improvement efforts of the various groups within an
organization, so as to enable production and
service at the most economical levels that allow full
customer satisfaction”.
He saw it as a business method and proposed three steps to
• Quality leadership
• Modern quality technology
• Organisational commitment
Total Quality Management (TQM)
Japanese who developed new concepts in response to the Americans
Dr Kaoru Ishikawa
Dr Genichi Taguchi
Shigeo Shingo
Dr Kaoru Ishikawa made many contributions to quality, the most noteworthy being his total
quality viewpoint, company wide quality control, his emphasis on the human side of quality, the
Ishikawa diagram and the assembly and use of the “seven basic tools of quality”:
Pareto analysis
Cause and effect diagrams
Check sheets
Scatter charts
Process control charts
which are the big problems?
what causes the problems?
how is the data made up?
how often it occurs or is done?
what do overall variations look
what are the relationships
between factors?
which variations to control and
Total Quality Management (TQM)
Ishikawa Diagram (Cause & Effects Diagram)
Also known as Fishbone Analysis
Total Quality Management (TQM)
Shigeo Shingo
Shingo is strongly associated with Just-in-Time manufacturing,
and was the inventor of the single minute exchange of die
(SMED) system, in which set up times are reduced from
hours to minutes, and the Poka-Yoke (mistake proofing)
In Poka Yoke, defects are examined, the production system
stopped and immediate feedback given so that the root
causes of the problem may be identified and prevented from
occurring again.
Total Quality Management (TQM)
Poka Yoke: Fail Safe/Mistake Proofing System
Total Quality Management (TQM)
Dr Genichi Taguchi
Taguchi believed it is preferable to design product that is robust
or insensitive to variation in the manufacturing process, rather
than attempt to control all the many variations during actual
“Taguchi methodology” is fundamentally a prototyping method
that enables the designer to identify the optimal settings to
produce a robust product that can survive manufacturing time
after time, piece after piece, and provide what the customer
Total Quality Management (TQM)
Western gurus who followed the Japanese industrial success
Philip B Crosby
Tom Peters
Total Quality Management (TQM)
Philip B Crosby
Crosby is known for the concepts of “Quality is Free” and “Zero
Defects”, and his quality improvement process is based on his four
absolutes of quality:
Quality is conformance to requirements
– The system of quality is prevention
– The performance standard is zero defect
– The measurement of quality is the price of nonconformance
Total Quality Management (TQM)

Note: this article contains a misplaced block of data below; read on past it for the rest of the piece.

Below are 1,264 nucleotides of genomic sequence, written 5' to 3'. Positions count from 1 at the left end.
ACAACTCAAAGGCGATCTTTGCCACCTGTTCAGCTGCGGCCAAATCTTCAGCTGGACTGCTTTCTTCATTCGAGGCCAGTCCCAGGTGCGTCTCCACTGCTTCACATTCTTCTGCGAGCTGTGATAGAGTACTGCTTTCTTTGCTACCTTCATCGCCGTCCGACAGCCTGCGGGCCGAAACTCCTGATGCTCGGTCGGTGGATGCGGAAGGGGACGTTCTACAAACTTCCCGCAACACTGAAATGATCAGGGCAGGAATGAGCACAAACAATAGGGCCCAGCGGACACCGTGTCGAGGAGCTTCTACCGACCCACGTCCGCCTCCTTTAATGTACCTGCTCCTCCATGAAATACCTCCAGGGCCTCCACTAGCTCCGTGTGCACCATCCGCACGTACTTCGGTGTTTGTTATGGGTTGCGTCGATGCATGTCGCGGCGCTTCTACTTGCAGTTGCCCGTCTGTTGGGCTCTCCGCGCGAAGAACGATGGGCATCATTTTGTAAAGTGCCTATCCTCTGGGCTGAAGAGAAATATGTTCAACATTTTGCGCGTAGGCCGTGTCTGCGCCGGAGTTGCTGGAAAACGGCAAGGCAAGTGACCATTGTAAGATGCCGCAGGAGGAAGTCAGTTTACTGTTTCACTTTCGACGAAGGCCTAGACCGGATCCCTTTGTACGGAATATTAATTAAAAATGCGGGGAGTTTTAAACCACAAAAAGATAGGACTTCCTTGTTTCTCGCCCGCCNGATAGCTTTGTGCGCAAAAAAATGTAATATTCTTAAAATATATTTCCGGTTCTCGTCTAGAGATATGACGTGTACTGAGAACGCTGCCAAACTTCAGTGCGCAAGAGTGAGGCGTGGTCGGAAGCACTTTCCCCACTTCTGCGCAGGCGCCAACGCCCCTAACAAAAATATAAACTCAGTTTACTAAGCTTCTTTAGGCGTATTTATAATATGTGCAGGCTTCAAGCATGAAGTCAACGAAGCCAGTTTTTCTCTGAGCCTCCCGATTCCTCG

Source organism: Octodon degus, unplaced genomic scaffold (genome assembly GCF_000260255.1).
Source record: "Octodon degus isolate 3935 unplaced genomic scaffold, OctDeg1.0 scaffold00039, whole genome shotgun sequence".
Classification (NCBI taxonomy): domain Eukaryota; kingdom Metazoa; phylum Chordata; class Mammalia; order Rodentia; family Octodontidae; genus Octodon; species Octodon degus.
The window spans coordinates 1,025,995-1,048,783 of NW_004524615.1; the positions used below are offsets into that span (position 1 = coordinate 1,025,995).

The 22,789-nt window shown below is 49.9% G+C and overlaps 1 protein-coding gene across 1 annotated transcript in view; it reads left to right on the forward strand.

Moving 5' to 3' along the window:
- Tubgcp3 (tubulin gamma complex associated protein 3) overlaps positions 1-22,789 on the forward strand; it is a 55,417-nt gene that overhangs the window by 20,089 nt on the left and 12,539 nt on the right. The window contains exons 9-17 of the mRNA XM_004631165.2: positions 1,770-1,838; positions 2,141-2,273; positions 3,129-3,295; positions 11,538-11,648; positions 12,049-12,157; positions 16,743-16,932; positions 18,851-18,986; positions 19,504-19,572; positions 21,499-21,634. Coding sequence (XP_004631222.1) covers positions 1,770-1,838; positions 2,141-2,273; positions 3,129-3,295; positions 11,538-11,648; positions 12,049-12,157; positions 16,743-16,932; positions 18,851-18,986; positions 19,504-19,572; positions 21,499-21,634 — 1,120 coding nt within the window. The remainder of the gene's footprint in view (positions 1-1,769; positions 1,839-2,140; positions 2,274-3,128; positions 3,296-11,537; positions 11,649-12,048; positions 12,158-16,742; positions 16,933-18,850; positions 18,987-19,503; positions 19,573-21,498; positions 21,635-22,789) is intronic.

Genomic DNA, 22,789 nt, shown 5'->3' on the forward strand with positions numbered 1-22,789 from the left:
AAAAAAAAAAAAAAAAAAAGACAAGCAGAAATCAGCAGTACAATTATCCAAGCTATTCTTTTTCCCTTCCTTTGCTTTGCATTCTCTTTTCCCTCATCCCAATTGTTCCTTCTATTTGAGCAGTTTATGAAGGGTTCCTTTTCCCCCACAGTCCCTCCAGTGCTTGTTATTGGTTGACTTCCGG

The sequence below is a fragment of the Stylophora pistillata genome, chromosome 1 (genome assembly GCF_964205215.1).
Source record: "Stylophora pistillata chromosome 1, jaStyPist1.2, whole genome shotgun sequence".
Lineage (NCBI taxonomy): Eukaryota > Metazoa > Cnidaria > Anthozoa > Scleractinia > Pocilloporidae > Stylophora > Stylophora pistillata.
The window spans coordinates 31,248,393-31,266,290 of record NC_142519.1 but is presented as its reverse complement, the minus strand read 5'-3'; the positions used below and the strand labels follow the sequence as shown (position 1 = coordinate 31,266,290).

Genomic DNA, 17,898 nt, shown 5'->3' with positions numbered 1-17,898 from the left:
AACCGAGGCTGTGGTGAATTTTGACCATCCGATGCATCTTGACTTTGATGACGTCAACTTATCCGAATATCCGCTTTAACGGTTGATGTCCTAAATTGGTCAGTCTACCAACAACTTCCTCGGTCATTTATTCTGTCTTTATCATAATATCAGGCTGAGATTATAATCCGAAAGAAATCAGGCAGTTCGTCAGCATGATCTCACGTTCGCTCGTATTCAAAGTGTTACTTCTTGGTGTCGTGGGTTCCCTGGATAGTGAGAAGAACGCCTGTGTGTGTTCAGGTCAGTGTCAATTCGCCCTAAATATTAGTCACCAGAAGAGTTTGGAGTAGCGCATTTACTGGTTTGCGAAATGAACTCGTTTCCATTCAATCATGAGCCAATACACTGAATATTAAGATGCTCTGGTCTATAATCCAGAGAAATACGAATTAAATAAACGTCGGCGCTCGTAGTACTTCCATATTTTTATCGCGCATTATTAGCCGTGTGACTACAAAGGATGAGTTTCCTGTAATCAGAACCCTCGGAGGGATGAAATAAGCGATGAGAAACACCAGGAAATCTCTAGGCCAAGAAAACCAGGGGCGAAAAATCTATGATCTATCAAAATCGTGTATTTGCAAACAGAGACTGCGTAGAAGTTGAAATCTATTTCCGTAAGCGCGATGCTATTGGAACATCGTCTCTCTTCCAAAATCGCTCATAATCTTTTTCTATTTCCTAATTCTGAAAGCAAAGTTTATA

Tom Peters
Tom Peters identified leadership as being central to the quality improvement
process, discarding the word “Management” for “Leadership”. The new
role is of a facilitator, and the basis is “Managing by walking about”
(MBWA), enabling the leader to keep in touch with customers, innovation
and people, the three main areas in the pursuit of excellence.
He believes that, as the effective leader walks, at least 3 major activities are
suggests caring
– Teaching
values are transmitted
– Facilitating
able to give on-the-spot help
The Trends Accelerating Use of TQM: 1970s the era of Hue & Cry!
“If Japan Can… Why Can’t We?”
At first U.S. manufacturers held onto to their assumption that Japanese
success was price-related, and thus responded to Japanese competition
with strategies aimed at reducing domestic production costs and
restricting imports.
This, of course, did nothing to improve American competitiveness in
As years passed, price competition declined while quality competition
continued to increase.
By the end of the 1970s, the American quality crisis reached major
proportions, attracting attention from national legislators, administrators
and the media.
A 1980 NBC-TV News special report, “If Japan Can… Why Can’t We?”
highlighted how Japan had captured the world auto and electronics
markets. Finally, U.S. organizations began to listen.
The American Response
The US Business Community Wakes up in 1980s from Deep Slumber
 The chief executive officers of major U.S. corporations
stepped forward to provide personal leadership in the
quality movement.
 The U.S. response, emphasizing not only statistics but
approaches that embraced the entire organization,
became known as Total Quality Management (TQM).
 Several other quality initiatives followed. The ISO 9000
series of quality-management standards, for example,
were published in 1987.
Total Quality Management (TQM)
The American Response
The US Business Community Wakes up in 1980s from Deep Slumber